Addendum for the War on Terror-Somewhere in Switzerland, Dilawar Remembered, and Why the Martens Clause Matters
Wm. C. Peters
Citation: Social Justice Vol. 37, Nos. 2-3 (2010-11): 99-122.
This essay looks at Obama administration policies in Afghanistan in 2011, emphasizing where things began. Its focus is the murder of an Afghan taxi driver at Bagram Air Base by U.S. soldiers in December of 2002. When this brutal mistreatment was reported, a junior enlisted soldier who asked whether his unit was acting in accordance with the Geneva Conventions. The noncommissioned officer glibly responded that “Geneva was somewhere in Switzerland.” Regardless of a proper characterization of U.S. intervention in Afghanistan under international law, and whether any of the four Geneva Conventions of 1949 fully applied to the conflict at that time, physical abuse of detainees hors de combat is a war crime in violation of long settled principles of the law of armed conflict (LOAC), as well as domestic U.S. law under the umbrella of the Constitution's Supremacy Clause. First appearing in a resolution at the Hague Convention conference of 1899, and the later 1907 convention to which the United States is a party, the Martens Clause requires that in situations arising in war and occupations not covered by existing conventions, “the inhabitants and belligerents remain under the protection and the rule of the principles of the law of nations, as they result from the usages established among civilized peoples, from the laws of humanity, and from the dictates of the public conscience.” Early U.S. Army commanders in Afghanistan placed little emphasis on enforcing international law applicable to detainees held at the Bagram Control Point (BCP). Judge advocate staff officers for the command were likely unaware of all aspects of the handling and interrogation techniques applied by BCP personnel. Still, they profoundly misunderstood basic provisions of international law that should have guided U.S. actions and failed to implement proper LOAC training regimes and legal oversight of operations.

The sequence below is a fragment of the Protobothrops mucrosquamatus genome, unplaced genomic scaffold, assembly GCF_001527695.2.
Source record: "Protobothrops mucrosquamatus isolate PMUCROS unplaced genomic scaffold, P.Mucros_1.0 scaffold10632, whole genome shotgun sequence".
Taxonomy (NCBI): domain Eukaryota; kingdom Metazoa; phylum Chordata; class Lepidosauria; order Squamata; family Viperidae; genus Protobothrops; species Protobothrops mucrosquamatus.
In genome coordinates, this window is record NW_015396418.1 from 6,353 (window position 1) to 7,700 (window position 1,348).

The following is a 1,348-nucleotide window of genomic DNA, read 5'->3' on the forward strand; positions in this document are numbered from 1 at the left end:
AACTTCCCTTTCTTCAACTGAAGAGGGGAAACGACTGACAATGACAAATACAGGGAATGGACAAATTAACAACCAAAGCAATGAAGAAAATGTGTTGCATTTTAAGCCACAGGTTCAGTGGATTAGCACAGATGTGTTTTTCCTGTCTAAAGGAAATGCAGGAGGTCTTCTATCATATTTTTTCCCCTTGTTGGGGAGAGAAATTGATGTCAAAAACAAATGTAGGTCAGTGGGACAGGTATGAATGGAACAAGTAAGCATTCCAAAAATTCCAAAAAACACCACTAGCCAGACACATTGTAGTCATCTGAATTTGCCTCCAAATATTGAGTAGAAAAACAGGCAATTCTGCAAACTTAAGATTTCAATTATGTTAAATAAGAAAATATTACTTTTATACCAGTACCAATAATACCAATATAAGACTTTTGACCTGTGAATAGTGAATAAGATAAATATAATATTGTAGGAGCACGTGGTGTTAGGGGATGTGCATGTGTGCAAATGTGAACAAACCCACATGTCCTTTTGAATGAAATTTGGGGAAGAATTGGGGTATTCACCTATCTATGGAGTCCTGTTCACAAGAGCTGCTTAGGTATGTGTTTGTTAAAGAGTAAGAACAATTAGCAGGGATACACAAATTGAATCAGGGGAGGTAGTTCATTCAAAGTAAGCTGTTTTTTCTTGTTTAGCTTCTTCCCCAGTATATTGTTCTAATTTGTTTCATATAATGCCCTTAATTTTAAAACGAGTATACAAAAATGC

Key Words: Dilawar, Martens Clause, Bagram Control Point, Geneva Conventions, war crimes, Law of Armed Conflict (LOAC), judge advocates
Illusions in Truth Seeking: The Perils of Interrogation and Torture in the War on Terror
Citation: Social Justice Vol. 37, Nos. 2-3 (2010-11): 123-148.
While scholars continue to bring to the forefront of discussion important economic and geopolitical aspects of state crime committed in the American war on terror, the area of inquiry can also gain insights from the sociology of knowledge as it corresponds with the field of science studies. Accordingly, this analysis seeks to understand the epistemological foundation of torture by examining the assertion that “enhanced” interrogation is a valuable method of uncovering the truth because its techniques are believed to be scientifically based. Much like other attempts to solve crimes through the use of “science,” the effectiveness and reliability of torture as a means of truth seeking is illusory. The reemergence of brutal interrogation in the wake of September 11, 2001, as this critique demonstrates, is facilitated by several key developments: namely, the putative respectability of “scientific” discourse, a belief in the psychology of interrogation, claims of reversible injuries, and dishonest interpretations of law.